Two 'forgotten' Harold Pinter screenplays, which were never made into films, have been re-made as radio plays by the BBC. The first is based on a Joseph Conrad novel called Victory, written in 1982. It will be broadcast by Radio 4 on Sunday followed by another work, The Dreaming Child, next Saturday. The network's commissioner, Jeremy Howe, described the productions as being both 'utterly different' and 'a treat for listeners.' Victory will be produced by Sir Richard Eyre and stars Mark Strong, Simon Russell Beale and Bjarne Henriksen from cult Scandinavian TV serials The Killing and Borgen. It follows the disenchanted life of Heyst, a mysterious Swedish Baron living alone on a deserted Island in the Eighteenth Century Dutch East Indies. The second adaptation, based on a short story by Out Of Africa author Karen Blixen, stars Last Tango In Halifax's Anne Reid and Rose Leslie from Game Of Thrones. London-born Pinter, who won the Nobel Prize in Literature in 2005, died in 2008. He was most renowned for critically-acclaimed plays such as The Birthday Party and regular work writing screenplays including The Go-Between and The French Lieutenant's Woman. Radio 4 drama commissioner Howe said: 'It isn't often that you can announce the première of a script by the late great Harold Pinter, one of the leading dramatists of the Twentieth Century and then two come along, both wonderfully Pinteresque and both utterly different in tone and approach. This will be a treat for listeners.'

Football commentator Stan Collymore has been dropped by BT Sport from its coverage of this week's Scottish championship match between Raith Rovers and Glasgow Rangers. No jokes about their being 'dancing in the streets of Raith', please. The former Nottingham Forest, Liverpool Alabama Yee-Haws and (very briefly) England striker revealed the decision on Twitter, claiming that it was 'better to be right than bury my head.' For a chap who once, allegedly, punched Ulrika Jonsson in a Parisian Bar and lost his job at 5Live after the Scum Of The World claimed he'd been involving in dogging, is a very high-minded stance and should be applauded. It follows yer man Collywobbles demand that Rangers' games should not be televised because of sectarian singing by a section of their fans, citing references in songs to 'Fenian blood'. Collymore wrote a series of tweets about the matter. One said: 'I can hold my head high and say I did the right thing to challenge hypocrisy amongst Rangers fans.' He urged his followers to show their support by signing a petition that calls for a boycott of the Glasgow club. How many actually did is not, at this time, known. A BT Sport spokesman, quoted by the Daily Mirra and the Gruniad Morning Star, suggested that Collymore had 'chosen the wrong forum' to discuss the issue, despite it being something which he, clearly, feels strongly about. The spokesman said: 'We did not agree with the nature of the debate on Twitter, which BT Sport was brought into without prior agreement. BT Sport does not agree with any form of racism and believes that it should not be tolerated in sport. It is a subject which should be tackled and discussed in the correct manner. BT Sport will raise and discuss the issue within its programming when relevant and in an appropriate manner.'

The Gruinad Morning Star's latest scummish anti-BBC shitehawk 'exclusive' can be read here, the perfectly shocking revelation that the BBC uses taxis to get its guests to and from the studio. So, obviously no quite sick agenda going down there, then. The BBC's response, though, is excellent - a satisfying back-handed slap right across the chops of this insolent uppity waste-of-space smear. A BBC spokesperson said: 'More than a third of taxis are to get guests to and from our shows and Guardian journalists and columnists are happy to use them when they appear on our programmes.' Get in! So, stick that in her pipe and smoke it you hypocritical, Middle Class hippy Communist pond scum louse. One wonders, incidentally, how much did the Gruniad Morning Star paid for taxis and other transport costs in the last year. This blogger very much thinks that we should be told. In the interests of balance, if nothing else.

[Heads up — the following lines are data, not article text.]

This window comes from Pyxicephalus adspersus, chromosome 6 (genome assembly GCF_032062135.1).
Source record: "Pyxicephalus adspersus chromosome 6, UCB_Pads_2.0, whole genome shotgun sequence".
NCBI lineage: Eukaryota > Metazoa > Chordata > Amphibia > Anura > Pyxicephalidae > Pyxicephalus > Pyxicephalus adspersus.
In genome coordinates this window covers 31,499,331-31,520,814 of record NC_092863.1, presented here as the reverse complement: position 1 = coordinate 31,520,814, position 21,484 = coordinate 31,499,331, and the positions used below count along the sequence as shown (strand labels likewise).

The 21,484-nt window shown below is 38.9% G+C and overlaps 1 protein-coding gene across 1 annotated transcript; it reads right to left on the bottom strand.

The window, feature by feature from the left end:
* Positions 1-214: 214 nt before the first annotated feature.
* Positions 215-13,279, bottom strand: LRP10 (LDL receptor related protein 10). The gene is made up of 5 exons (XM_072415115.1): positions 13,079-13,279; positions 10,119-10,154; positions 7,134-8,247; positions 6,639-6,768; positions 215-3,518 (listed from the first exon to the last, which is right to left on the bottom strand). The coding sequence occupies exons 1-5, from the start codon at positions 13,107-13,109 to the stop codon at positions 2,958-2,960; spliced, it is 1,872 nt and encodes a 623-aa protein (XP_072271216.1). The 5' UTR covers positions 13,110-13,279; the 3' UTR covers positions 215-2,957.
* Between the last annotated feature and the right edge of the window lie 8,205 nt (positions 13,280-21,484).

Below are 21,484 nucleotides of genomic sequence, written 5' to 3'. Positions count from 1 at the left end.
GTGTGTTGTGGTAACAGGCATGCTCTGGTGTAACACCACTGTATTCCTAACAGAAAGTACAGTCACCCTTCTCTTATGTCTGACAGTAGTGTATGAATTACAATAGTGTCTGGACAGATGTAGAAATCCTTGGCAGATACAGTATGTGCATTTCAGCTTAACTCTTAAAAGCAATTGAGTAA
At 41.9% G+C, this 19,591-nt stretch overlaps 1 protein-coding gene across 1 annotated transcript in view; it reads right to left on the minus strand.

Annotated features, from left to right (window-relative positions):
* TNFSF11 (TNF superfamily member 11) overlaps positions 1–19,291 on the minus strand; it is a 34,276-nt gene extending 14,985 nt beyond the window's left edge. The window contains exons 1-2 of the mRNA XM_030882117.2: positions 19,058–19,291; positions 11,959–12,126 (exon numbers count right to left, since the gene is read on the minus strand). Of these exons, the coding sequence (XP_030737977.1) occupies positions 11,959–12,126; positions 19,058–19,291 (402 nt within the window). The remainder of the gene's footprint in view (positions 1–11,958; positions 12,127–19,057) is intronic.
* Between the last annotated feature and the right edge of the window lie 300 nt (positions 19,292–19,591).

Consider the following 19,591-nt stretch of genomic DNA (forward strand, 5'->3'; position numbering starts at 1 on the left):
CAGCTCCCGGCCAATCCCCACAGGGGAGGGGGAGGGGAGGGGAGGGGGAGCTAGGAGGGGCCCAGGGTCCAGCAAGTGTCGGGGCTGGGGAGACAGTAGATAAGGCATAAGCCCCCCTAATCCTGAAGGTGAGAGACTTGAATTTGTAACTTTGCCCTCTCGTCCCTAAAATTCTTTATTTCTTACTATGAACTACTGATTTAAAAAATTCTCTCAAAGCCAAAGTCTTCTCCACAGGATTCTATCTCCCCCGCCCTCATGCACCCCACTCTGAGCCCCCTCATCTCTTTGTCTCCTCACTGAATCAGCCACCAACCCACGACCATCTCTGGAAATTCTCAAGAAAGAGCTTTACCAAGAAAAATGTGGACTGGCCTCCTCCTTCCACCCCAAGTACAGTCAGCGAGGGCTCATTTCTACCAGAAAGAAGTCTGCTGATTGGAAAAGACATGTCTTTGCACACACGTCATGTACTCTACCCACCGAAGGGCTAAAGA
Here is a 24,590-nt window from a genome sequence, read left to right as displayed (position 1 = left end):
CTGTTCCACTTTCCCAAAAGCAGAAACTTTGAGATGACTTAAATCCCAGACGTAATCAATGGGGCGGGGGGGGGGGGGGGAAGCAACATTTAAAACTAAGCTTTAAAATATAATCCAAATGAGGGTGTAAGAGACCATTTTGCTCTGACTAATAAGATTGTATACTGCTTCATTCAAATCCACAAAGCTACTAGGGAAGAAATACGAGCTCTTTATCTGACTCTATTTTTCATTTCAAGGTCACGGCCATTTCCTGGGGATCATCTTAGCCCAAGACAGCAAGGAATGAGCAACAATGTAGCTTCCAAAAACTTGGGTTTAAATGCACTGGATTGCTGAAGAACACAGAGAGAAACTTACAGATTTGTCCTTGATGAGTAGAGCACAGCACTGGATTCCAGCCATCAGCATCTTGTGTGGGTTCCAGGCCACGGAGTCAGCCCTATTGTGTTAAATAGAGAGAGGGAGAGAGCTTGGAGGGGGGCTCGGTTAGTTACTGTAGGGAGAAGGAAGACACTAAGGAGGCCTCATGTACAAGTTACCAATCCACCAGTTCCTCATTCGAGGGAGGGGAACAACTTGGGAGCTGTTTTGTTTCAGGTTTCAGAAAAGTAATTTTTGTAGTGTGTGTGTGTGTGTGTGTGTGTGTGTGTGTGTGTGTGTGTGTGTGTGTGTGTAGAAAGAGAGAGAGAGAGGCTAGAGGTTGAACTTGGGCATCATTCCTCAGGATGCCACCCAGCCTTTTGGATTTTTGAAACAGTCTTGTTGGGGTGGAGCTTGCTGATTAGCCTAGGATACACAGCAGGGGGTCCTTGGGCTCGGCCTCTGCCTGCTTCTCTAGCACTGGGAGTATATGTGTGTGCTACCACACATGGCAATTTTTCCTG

A Canadian MP has offered one of the most original excuses ever heard for leaving parliament in a hurry - his tight underpants. His cut-price and, as it turned out, overly tight keks made it difficult for him to sit through a one-by-one vote, opposition MP Pat Martin told the bewildered Speaker. But, he did made it back in time to cast his ballot. A Twitter storm about not very well briefed MPs formed shortly afterwards. Martin drew applause and laughter from the chamber when he explained his temporary absence. 'They had men's underwear on for half-price and I bought a bunch that was clearly too small for me. I find it difficult to sit for any length of time.' The speaker of the house said that he initially ordered Martin to sit back down when he wanted to leave. 'I did not understand his explanation at the time and I am not sure I understand it now', he said.
Is there anyone else of the opinion that, in life, some people just ask for everything they get? Case in point.

The most curious incident occurred on Sunday night at Stately Telly Topping Manor, dear blog reader. This blogger had gone to bed relatively early to watch a film (2001: A Space Odyssey, if you're taking notes). Around eleven o'clock, just as HAL9000 was going off his rocker with Dave, Keith Telly Topping heard an odd noise outside his gaff - a sort of strangled cry, it was - and had a quick look through the bedroom window thinking it might be a burglar. Imagine, therefore, his considerable surprise and not insignificant discombobulation to find himself looking at a chap, half-hidden in the shadows on a bit of rough ground next to the Stately Telly Topping Manor's garden. The chap in question had his strides down around his ankles and was, ahem, how can one put this delicately, 'strumming his banjo' up against the garden wall without a by-your-leave. Dear blog readers, incidentally, would not believe the number of euphemisms Keith Telly Topping juggled with before getting to that one. Indeed, 'juggling his euphemism' was one of those considered and rejected. Yer actual Keith Telly Topping considered banging on the window but, in the end, he left the bloke to it. There's little enough pleasure in life without me spoiling what appeared to be a blissful moment for him. Plus, when you've gotta go ... Or, indeed, in this case come ...

For the latest Keith Telly Topping's 45 of the Day, dear blog reader, yer actual Keith Telly Topping has resisted the overwhelming urge to go for something Bob-related and, instead, selected a twenty four carat blues masterpiece.